Taking to the Streets on 9/11
By Jerry Mazza, Associate Editor
September 18, 2006
On the morning of
9/11, I couldn’t watch the reading of names on NY1. Not five years in a row. I
clicked off the ritual of bereaved families, somber politicos and media
scripters and went to work on the computer. Before I knew it, it was 1 o’clock.
Something gnawed. I needed to go down to Ground Zero, at least to pay my
respects to the gone. Yet what I found was very alive. Thousands
of 9/11 Truth Movement members shouting,, “9/11 was an inside job,
9/11 was an inside job.” This interspersed with the raspy voice of Alex Jones
booming the facts of the Towers’ demise on a bullhorn. But this was no bull.
This was a whole new ballgame.
There were cordons
of cops in black and blue, white shirt officers, the brass, the suits, the
shooters with burp guns and helmets, tactical cops in caps. There were police
cars, SUVs, double-decker tourist buses crawling down Church Street, beeping
traffic streaming up it, both sides lined with protestors in front of the PATH
train entrance, the entrance to the hole, Ground Zero, visitors gawking, some
raising fists, with or against us.
But above all the
chant went on: “9/11 was an inside job, 9/11 was an inside job.” I slipped
inside the passionate crowd of protestors whose black t-shirts were lettered in
white: “Investigate 9/11.” Suddenly, that warm September sun, that cloudless
sky, that 9/11 day, felt good again. We were alive and kicking.
looked dumfounded that such a thought could be spoken: “9/11 was an inside
job.” Others smiled, like someone finally got up the guts to say it out loud.
Some screamed back, “Don’t help the terrorists.” One provocateur tried to start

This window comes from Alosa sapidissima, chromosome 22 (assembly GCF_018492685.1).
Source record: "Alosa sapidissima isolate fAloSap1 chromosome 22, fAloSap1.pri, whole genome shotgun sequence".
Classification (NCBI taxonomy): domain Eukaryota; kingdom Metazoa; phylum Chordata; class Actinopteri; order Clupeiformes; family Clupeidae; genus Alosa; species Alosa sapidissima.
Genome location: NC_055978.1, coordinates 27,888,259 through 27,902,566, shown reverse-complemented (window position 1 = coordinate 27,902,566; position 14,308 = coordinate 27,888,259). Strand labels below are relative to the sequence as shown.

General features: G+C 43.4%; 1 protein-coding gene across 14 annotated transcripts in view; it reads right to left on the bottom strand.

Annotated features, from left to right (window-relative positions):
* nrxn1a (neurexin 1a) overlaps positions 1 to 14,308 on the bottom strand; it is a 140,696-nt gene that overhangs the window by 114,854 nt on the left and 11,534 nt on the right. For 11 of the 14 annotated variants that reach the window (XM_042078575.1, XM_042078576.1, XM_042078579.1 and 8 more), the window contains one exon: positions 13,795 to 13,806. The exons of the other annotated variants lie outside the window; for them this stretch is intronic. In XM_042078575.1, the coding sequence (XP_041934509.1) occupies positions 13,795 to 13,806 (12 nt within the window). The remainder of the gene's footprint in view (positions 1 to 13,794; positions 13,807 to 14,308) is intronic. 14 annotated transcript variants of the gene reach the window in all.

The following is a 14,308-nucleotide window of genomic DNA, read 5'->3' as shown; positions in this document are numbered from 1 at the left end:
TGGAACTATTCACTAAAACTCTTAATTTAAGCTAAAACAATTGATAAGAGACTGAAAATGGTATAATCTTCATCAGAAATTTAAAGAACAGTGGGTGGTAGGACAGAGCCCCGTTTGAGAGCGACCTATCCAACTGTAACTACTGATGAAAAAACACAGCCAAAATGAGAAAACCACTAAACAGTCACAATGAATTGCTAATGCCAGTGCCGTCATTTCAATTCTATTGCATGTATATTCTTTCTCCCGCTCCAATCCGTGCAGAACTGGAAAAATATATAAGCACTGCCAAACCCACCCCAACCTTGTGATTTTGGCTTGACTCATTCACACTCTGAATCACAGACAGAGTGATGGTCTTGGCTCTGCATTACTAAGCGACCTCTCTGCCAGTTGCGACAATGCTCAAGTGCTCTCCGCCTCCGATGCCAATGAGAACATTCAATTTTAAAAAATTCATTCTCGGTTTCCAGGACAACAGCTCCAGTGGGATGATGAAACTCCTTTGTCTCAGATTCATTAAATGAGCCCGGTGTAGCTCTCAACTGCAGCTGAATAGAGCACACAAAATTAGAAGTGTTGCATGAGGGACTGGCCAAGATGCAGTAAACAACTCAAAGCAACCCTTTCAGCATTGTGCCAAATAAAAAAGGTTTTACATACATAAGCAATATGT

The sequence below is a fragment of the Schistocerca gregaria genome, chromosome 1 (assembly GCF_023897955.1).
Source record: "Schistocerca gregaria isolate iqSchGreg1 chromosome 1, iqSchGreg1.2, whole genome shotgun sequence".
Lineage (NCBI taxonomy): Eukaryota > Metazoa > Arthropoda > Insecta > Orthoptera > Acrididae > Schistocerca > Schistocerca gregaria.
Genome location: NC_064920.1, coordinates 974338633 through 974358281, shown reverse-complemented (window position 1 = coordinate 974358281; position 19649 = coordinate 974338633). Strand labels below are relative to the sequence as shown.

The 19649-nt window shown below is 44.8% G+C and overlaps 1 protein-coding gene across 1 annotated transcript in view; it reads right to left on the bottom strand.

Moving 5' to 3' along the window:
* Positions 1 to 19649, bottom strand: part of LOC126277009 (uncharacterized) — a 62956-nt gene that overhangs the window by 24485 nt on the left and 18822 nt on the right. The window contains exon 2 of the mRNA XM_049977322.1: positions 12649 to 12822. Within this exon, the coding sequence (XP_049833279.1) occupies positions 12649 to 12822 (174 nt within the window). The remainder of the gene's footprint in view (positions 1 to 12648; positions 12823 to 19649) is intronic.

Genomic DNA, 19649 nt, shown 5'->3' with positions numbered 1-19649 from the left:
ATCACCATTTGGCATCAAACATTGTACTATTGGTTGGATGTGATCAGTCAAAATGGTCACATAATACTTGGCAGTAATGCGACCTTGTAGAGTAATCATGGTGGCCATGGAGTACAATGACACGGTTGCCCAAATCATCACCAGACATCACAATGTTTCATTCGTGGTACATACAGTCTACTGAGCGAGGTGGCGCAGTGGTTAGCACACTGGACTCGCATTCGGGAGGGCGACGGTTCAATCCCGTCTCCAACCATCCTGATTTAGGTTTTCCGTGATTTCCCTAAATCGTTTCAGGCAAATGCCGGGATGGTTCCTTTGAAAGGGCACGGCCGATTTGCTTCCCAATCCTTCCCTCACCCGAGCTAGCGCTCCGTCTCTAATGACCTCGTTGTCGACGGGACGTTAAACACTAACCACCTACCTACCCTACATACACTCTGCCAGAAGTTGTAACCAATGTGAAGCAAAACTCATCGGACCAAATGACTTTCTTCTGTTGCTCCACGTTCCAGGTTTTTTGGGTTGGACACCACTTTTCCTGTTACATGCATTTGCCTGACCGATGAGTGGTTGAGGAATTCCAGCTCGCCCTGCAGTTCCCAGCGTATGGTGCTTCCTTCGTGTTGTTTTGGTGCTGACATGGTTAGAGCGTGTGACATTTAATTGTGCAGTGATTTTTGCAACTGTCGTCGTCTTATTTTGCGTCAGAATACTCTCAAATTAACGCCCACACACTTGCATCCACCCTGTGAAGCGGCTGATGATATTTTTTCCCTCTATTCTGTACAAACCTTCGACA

a fight. He was shooed away. The two sides of the street echoed the chant.
And to the north,
silver green, glassy, shining, the new Tower 7, lucky Larry’s baby, looked
down, ominously alone if not mostly empty, reminding us it never was hit by a
plane, but somehow “was pulled,” and somehow was the first and only Tower to be
rebuilt. After all, Larry owned it, not just leased it like the other
buildings, and managed to make upwards of $500 million on its rebuilding. It is
now the headquarters of Silverstein Properties.
Larry’s exact words
were . . .”I remember getting a call from the, er, fire department
commander, telling me that they were not sure they were gonna be able to
contain the fire and I said, ‘We’ve had such terrible loss of life, maybe the
smartest thing to do is pull it.’ And they made that decision to pull, and we
watched the building collapse.” Ah, “someone said to pull it.”
Someone asked, “Is that Tower 7?” I said, “Yes. And that’s Vesey Street.
South of it used to be Tower 6, the
Customs House building; behind it the North Tower, behind that the South
Tower.” I spoke in the faint lulls in the chants and Alex’s voice. Two
young guys asked me more questions. I was happy to answer. Others chimed in. We
had a chat room before you knew it. Everyone had info, nothing had gone
Democracy was still alive if seriously wounded in America. And this was
what I was yearning to hear and see, the public voice raised to max volume. The
tiers of police were hearing it, too, as were firemen. One near us wore a faint
smile that said in silence, “Jesus, they know about the cutter charges, the
explosions, top and bottom.” Yes, we knew about it.
Facts and figures,
bits of newspeak and irony passed back and fourth. After all, this was the
crowd that had showed up at St Marks Church, starting Friday night at 7 pm to hear about “9/11 As Pretext For
Afghanistan and Iraq Invasions.” To hear Alfons Olzsewski, 9/11 Vets For Truth,
Korey Rowe, the producer of Loose Change 2, Elaine Brower, Member of World
Can’t Wait, a son currently in Iraq. That was followed by a session on “9/11 As
Pretext for the Current Middle East Aggression,” with the venerable Ralph
Schoenman from WBAI’s Taking Aim.
This was the crowd,
too, that came from near and far for the feast of information on Saturday at 3 pm: “9/11: Presenting the Evidence,”
with Jim Marrs, Tom Foti, Barry Chamish Barb Honegger, Howie Hawkins, Sander
Hicks. This was the crowd that came Sunday to pack the Great Hall of Cooper
Union from 1 pm on. It came for
the 9/11 Breakthrough Rally. I was lucky enough to attend with some friends.
The speakers were
Professors Judy Wood,
Steven Jones and Jim Fetzer. And there was Jesse
Richard, Ralph Schoenman, Jim Marrs, Wayne Madsen, not to mention Kevin
Barrett, Ian Wood, Faiz Kahn, Dr. Robert Bowman, Lynn Pentz, Car Person, Les
Jamieson, and Fr. Frank Morales of St. Mark’s Church, all of whom have made
important contributions to 9/11 Truth.
After the dinner